Donald Trump’s Claiming ‘We’re Christians,” Now?
If there is one thing that Donald Trump is rather skilled at, it is making statements of such absurdity that they cause the listener to question the very foundations of reality. He outdid himself before a crowd in Sioux Center, IA on January 23rd. First he claimed that his proposed ban on Muslim immigration would have been totally non-controversial had it applied instead to Christians:
‘”If I said that about Christians, and if I said “banned,” I’m telling you I would have had less difficulty,’ Trump said Saturday. ‘And that’s pretty sad, because we’re Christians. I’m Protestant. I’m Presbyterian.’”
That right there is a steaming load of nonsense. The notion that banning all Christian immigration would be met with a collective shrug is so very wrong that I feel brain cells dying every time I read it. Trump didn’t stop there. He went on and, amazingly enough, managed to get even worse:
“‘I’m a true believer. And you’re many true believers — I hope all — is everybody a true believer in this room? I think so. But Christianity is under tremendous siege. . . ‘ ‘The power of our group of people together, I mean, if you add it up … it could be 240, 250 million. And yet we don’t exert the power that we should have. Now, I think some of the churches are afraid of their tax status, to be honest,’ he said. ‘But you know the fact is that there is nothing the politicians can do to you if you band together. You have too much power. But the Christians don’t use their power,’ Trump said. ‘We have to strengthen. Because we are getting — if you look, it’s death by a million cuts — we are getting less and less and less powerful in terms of a religion, and in terms of a force,’ he continued. ‘I’ll tell you one thing: I get elected president, we’re going to be saying “merry Christmas” again. Just remember that,’ he said. ‘And by the way, Christianity will have power, without having to form.’ He added: ‘Because if I’m there, you’re going to have plenty of power. You don’t need anybody else. You’re going to have somebody representing you very, very well. Remember that.’”
This sort of rhetoric is, of course, all too familiar. It also has fuck all to do with reality. Let’s take a brief look at some numbers. 83% of Americans identify as Christian. 92% of Congress is Christian. Every single president, over the past 227 years, has been Christian. Those are some pretty substantial majorities right there, and to claim, as Trump does, that the Christian majority somehow lacks power, strikes me as inherently silly. Hell, America has a National Day of Prayer, and if you think that the vast majority of those prayers don’t involve Jesus, you are a deeply deluded person.
So, for something like the billionth time, there is no war on Christianity. There is no war on Christmas. Christians are not subject to systematic oppression. (Though I will admit, as an atheist Jew with occasional Buddhist tendencies, that I am perhaps unfamiliar with oppression, so maybe I’m missing something.) What there is, is a small subset of American Christians who are willing to take the most minute and inconsequential things and inflate them to something on par with being fed to lions. That is why, late last year, we spent a week in deep analysis of the semiotics of Starbucks coffee cups. It is why, every holiday season, this same small subset of American Christians loses its collective shit whenever anyone says “happy holidays.”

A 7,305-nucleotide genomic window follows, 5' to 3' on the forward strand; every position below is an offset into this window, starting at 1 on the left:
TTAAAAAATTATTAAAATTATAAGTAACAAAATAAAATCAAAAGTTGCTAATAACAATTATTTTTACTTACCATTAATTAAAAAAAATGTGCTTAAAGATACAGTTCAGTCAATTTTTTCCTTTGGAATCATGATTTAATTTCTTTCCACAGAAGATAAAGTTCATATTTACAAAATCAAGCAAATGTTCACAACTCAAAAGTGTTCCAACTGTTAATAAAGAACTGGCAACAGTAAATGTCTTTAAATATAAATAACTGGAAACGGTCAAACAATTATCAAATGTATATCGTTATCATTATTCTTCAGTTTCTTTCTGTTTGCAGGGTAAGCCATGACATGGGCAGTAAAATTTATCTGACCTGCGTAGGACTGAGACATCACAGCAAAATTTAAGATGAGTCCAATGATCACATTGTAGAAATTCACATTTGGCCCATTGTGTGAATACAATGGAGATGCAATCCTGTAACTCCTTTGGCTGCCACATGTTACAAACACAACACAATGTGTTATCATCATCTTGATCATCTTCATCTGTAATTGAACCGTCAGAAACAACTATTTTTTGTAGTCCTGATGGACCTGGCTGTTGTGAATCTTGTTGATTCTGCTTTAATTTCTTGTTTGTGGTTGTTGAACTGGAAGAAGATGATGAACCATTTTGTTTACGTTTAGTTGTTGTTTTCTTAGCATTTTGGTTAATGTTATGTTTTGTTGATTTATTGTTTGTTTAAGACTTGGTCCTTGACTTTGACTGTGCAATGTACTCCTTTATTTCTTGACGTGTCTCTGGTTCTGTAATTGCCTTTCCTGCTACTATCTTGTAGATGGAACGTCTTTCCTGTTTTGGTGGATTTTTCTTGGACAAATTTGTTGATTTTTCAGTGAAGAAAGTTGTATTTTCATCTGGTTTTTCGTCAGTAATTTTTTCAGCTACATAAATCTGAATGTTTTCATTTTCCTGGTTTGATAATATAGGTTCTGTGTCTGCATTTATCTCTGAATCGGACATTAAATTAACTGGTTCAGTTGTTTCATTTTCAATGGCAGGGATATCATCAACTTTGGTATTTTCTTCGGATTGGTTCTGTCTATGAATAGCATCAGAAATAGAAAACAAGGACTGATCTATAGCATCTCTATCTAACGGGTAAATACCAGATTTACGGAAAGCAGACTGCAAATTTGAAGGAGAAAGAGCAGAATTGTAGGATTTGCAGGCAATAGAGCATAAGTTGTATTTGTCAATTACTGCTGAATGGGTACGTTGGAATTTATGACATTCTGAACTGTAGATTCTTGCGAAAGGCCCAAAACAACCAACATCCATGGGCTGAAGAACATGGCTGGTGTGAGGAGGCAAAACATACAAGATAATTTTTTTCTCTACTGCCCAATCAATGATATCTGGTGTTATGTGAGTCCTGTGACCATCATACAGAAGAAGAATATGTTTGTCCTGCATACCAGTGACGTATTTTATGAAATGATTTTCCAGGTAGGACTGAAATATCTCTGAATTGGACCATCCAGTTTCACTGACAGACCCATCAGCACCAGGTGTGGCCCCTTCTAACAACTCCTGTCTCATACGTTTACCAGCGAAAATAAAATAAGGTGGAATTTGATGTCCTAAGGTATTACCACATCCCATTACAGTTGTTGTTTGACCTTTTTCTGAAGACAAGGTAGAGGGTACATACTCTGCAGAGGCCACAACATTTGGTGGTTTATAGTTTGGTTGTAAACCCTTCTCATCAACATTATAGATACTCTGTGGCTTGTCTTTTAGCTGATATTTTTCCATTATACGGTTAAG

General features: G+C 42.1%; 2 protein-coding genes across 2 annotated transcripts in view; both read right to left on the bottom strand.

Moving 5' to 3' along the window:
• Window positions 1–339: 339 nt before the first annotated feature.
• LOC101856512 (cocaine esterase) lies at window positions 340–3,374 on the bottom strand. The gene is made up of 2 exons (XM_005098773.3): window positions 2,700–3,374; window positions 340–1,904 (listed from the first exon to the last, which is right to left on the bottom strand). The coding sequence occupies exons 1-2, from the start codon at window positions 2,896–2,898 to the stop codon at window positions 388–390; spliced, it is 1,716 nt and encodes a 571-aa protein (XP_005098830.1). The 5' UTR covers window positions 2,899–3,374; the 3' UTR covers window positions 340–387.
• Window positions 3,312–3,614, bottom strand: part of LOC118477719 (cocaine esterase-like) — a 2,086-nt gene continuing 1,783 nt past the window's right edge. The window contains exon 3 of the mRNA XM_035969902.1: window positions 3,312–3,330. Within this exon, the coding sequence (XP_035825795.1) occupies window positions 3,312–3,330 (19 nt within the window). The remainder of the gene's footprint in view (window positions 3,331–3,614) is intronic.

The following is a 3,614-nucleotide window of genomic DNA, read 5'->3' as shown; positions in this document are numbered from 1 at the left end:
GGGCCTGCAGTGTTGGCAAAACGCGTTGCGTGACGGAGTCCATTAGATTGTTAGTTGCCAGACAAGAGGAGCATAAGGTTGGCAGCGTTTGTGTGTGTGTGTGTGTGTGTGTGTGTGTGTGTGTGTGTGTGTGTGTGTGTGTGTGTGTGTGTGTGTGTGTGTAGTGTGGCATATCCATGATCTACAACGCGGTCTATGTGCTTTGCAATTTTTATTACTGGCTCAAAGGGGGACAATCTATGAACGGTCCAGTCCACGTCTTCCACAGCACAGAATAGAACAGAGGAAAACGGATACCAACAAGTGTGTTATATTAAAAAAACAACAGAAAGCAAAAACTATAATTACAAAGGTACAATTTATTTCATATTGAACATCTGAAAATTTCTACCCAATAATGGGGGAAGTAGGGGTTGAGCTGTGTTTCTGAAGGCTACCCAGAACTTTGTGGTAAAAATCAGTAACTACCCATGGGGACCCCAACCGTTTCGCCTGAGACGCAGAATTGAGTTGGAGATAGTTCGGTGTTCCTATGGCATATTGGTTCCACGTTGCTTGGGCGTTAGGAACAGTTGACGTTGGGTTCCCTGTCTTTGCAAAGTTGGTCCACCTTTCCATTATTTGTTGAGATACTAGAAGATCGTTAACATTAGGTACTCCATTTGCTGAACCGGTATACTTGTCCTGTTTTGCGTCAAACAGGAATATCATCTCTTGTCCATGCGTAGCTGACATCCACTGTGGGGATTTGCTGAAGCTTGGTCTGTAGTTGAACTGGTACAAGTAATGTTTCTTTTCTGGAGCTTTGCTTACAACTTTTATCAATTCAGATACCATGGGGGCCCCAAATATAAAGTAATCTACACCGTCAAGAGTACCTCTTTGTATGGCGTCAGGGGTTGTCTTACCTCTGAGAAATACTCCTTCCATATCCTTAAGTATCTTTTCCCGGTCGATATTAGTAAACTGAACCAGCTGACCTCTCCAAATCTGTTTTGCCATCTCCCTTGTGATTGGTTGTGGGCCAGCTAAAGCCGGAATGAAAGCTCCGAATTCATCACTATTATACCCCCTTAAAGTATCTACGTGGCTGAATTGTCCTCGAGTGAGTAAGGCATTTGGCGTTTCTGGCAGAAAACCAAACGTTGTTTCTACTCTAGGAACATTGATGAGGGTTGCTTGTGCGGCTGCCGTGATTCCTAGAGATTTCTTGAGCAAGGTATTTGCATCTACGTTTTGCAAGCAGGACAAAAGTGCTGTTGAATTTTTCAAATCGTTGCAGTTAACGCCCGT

And then there is another symptom of this whole “war on Christianity” nonsense. When good, fine, clean-living American Christians want to express their faith by imposing it on others, for some reason this is not met with an explosion of collective applause. Turns out that you don’t get to impose your religious beliefs on others. Refusing service to someone because their sexual identity contradicts some vague words in a 2000 year old book that has gone through multiple rounds of translation is not, shockingly, something that you get to do. Sorry. Go ahead and live your Christian ideals. There’s many fine things to be found in the words of Jesus. But once you start taking those ideals and demanding that others conform to them, you’ve crossed a line. And when you get slapped down for crossing that line, it isn’t a war on Christianity. Referring to it as such just makes you look petulant and ridiculous.
But by God, Donald Trump is going to fix all that. We’re going to be saying “Merry Christmas” again. Righteous Christian business owners will be able to once more refuse service to same-sex couples or Muslims or Jews or atheists or folks with too many tattoos. The horribly oppressed Christian majority will seize back their power, all under the benevolent leadership of Donald Trump, eminent theologian:
“‘Two Corinthians, right? Two Corinthians 3:17, that’s the whole ballgame,’ he said, prompting laughter from some students. ‘Where the spirit of the Lord … right? Where the spirit of the Lord is, there is liberty.’”
Or rather not. Once again. There is no war on Christianity. Christians do not need to “take back power.” Christians are not being oppressed. Christianity is not under siege. This is just Donald Trump, pandering and bloviating as per his usual habit. Perhaps this time he will actually suffer some consequences for his idiocy. I’m not holding my breath.
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